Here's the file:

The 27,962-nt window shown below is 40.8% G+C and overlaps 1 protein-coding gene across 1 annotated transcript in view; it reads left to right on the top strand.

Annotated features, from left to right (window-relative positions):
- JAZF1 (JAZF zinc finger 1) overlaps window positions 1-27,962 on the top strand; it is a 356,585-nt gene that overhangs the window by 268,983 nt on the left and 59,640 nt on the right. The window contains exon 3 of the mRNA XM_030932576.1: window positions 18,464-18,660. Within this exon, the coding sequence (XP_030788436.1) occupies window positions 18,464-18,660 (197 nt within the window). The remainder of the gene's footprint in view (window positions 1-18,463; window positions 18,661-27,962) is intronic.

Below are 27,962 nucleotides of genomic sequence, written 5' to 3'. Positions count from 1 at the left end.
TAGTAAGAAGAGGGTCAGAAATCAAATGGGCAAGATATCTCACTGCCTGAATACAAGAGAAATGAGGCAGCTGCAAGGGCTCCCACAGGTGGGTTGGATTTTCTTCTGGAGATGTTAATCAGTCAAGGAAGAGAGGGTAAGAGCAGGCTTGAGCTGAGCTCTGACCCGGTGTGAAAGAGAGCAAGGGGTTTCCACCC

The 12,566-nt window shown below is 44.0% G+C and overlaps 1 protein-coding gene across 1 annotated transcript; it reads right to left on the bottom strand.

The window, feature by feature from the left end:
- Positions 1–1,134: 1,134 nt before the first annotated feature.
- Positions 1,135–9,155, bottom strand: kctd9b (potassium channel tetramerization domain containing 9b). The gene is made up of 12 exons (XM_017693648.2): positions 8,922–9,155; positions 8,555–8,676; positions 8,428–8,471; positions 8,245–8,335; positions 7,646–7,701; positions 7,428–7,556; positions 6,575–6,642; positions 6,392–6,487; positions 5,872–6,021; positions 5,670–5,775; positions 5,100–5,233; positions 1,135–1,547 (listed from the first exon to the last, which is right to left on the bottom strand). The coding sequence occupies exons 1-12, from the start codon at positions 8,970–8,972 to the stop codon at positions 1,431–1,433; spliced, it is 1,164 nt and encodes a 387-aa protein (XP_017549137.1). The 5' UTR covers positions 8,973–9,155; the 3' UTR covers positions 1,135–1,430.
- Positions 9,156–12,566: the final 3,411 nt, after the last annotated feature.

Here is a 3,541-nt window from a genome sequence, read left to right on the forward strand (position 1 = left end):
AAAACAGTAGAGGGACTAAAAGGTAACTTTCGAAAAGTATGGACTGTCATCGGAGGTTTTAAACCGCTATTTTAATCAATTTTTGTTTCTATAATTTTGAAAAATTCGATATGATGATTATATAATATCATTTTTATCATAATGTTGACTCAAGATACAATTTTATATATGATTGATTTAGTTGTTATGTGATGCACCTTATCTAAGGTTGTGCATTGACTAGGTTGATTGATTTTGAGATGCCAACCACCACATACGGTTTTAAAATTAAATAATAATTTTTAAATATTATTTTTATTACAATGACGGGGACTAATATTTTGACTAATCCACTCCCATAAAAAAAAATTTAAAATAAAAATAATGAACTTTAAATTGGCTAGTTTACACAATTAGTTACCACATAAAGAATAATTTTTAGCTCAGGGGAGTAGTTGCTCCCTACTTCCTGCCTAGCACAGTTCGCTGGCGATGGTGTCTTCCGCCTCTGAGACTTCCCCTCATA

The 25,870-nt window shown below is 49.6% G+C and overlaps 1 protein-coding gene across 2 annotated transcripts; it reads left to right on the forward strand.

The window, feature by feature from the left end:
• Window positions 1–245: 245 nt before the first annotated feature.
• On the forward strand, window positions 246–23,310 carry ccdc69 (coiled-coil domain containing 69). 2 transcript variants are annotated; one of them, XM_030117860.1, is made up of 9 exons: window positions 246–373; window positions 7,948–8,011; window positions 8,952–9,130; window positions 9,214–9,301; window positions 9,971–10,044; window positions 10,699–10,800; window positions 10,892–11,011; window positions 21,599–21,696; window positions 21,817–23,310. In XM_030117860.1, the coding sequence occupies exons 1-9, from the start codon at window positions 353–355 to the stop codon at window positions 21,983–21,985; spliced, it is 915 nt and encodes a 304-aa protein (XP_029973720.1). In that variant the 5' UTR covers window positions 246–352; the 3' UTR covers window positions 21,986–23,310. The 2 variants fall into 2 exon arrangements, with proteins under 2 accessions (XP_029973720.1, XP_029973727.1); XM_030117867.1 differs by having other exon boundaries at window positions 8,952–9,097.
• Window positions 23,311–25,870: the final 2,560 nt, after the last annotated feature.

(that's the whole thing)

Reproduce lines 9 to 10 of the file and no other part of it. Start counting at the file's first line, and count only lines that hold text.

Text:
- Positions 1,135–9,155, bottom strand: kctd9b (potassium channel tetramerization domain containing 9b). The gene is made up of 12 exons (XM_017693648.2): positions 8,922–9,155; positions 8,555–8,676; positions 8,428–8,471; positions 8,245–8,335; positions 7,646–7,701; positions 7,428–7,556; positions 6,575–6,642; positions 6,392–6,487; positions 5,872–6,021; positions 5,670–5,775; positions 5,100–5,233; positions 1,135–1,547 (listed from the first exon to the last, which is right to left on the bottom strand). The coding sequence occupies exons 1-12, from the start codon at positions 8,970–8,972 to the stop codon at positions 1,431–1,433; spliced, it is 1,164 nt and encodes a 387-aa protein (XP_017549137.1). The 5' UTR covers positions 8,973–9,155; the 3' UTR covers positions 1,135–1,430.
- Positions 9,156–12,566: the final 3,411 nt, after the last annotated feature.